Volunteers play a big role in all aspects of the museum. They help manage the collection, create and assist with education programs and exhibits, and are advocates for the museum and its mission. This year alone 20 plus volunteers have contributed over 1,000 hours of service, making the museum a strong and vibrant organization. Their stories illustrate the many ways you can be a part of our team.
Most Thursdays at the museum you can find our team of volunteers working on cataloging and caring for our growing collection of artifacts. The core of the team is Anna Bowers, Bobby Jo Kellogg, and Karen Mencel who have a set time each week to volunteer. Their dedication is impressive, with Anna clocking 785 hours since 2014, Karen working 960 hours since 2011, and Bobby Jo 350 hours since 2013. They have become well versed in using the museum’s computer database to manage the collection which records data including where the artifacts are stored, who donated them and what historical significance they hold. This lively group of volunteers has evaluated and clarified the standards in our collection policy. In addition, they help train other volunteers to ensure these standards are upheld. You can often find them discussing ideas to improve storage, professional practices they’d like to adopt, or enjoying a lunch break together.
A number of college students volunteer each semester, some for their entire tenure at WIU. While they gain professional skills and learn about museum practices, they bring an enthusiasm that is invaluable. This past year two students from the History Department, David Heusel and Danny Williams, have helped with collection management and exhibit installation. Katie Dossett is the first student to volunteer from the Instructional Design and Technology Department. She put her course work into practice to create educational programs for school groups, General Macomb’s Birthday Party, and a hands on children’s activity to accompany our upcoming exhibit.
Often groups or clubs offer their services. They have assisted with collection work, moved artifacts, and have even done construction work like removing old flooring or insulation. Volunteering in a group can be an excellent way to accomplish a project efficiently and see the immediate impact of the group’s efforts.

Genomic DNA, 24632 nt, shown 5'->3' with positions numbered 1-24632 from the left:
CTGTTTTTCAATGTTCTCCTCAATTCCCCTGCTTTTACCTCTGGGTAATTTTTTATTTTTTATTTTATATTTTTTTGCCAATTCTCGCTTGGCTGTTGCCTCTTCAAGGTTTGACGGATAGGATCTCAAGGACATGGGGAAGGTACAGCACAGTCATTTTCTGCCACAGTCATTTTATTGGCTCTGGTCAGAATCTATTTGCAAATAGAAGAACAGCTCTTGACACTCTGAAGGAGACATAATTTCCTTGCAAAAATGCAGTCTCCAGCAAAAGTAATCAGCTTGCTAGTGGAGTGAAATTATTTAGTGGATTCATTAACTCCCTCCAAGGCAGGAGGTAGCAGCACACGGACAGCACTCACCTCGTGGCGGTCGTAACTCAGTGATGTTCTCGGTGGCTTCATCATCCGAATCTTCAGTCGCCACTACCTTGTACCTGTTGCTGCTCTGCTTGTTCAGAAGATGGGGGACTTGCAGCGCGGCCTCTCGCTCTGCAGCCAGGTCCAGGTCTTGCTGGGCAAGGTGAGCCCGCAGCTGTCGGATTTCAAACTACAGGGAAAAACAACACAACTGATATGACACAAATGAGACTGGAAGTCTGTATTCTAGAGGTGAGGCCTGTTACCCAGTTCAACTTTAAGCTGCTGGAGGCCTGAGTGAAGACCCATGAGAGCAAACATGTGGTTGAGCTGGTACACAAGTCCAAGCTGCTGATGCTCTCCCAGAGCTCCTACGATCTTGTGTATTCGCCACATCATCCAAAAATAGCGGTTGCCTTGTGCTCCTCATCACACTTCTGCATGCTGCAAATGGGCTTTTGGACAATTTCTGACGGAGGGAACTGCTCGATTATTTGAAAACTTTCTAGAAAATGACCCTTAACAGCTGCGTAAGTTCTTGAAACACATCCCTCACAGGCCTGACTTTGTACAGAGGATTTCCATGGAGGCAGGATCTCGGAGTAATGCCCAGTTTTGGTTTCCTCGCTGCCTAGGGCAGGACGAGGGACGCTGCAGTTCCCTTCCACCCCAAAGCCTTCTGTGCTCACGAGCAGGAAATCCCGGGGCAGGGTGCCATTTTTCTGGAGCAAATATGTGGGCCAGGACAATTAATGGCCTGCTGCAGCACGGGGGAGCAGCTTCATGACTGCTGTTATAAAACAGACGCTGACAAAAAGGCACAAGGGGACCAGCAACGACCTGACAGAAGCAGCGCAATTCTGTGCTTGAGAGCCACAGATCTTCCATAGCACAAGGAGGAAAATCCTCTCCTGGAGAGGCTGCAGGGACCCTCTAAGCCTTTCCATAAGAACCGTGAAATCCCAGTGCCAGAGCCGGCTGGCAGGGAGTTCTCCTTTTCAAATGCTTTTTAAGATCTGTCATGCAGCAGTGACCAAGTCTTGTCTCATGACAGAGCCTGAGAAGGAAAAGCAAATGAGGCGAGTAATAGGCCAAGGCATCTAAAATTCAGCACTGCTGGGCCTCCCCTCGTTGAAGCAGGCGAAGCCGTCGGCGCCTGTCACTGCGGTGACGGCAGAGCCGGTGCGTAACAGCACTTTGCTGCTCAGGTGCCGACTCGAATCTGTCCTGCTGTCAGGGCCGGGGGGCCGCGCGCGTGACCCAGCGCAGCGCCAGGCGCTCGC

We are often asked about how young people can get involved. Parent and child team volunteering is one option for younger people to learn about the spirit of service and local history. Masha Grigortsuk began volunteering in 2014 when she was in high school. She has offered nearly 400 hours of service during the summer and other breaks. Always willing to help with whatever needs to be done, she bring a fresh outlook and compelling ideas to our work. This summer we welcomed our youngest volunteer who is entering eighth grade. He is well underway helping catalog our postcard collection. There is always something to help with at the museum and all ages are welcome.
Docents play a key role in ensuring guests have an enjoyable visit and the artifacts on display are secure. Peggy Carlile, Alice Davenport and Jeff Holtz are our dedicated Saturday Docents who typically take shifts from either 10:00 am to 1:00 pm, or 1:00 to 4:00 pm. This volunteer opportunity is an enjoyable way to meet people, and share our region’s history. We are always looking for more people to help as docents and if you are interested in helping you can sign up online!
All our volunteers are offered training to compliment the skills they bring to the museum. Often someone’s experiences provide new insights to improve the museum’s operations or programs. Those interested in becoming a part of our volunteer team can contact the museum to arrange a meeting to discuss what is currently available. Or join us for the Volunteer Cookout on Friday, August 19 at noon. For more information, contact the museum at 309.837.2750 or firstname.lastname@example.org.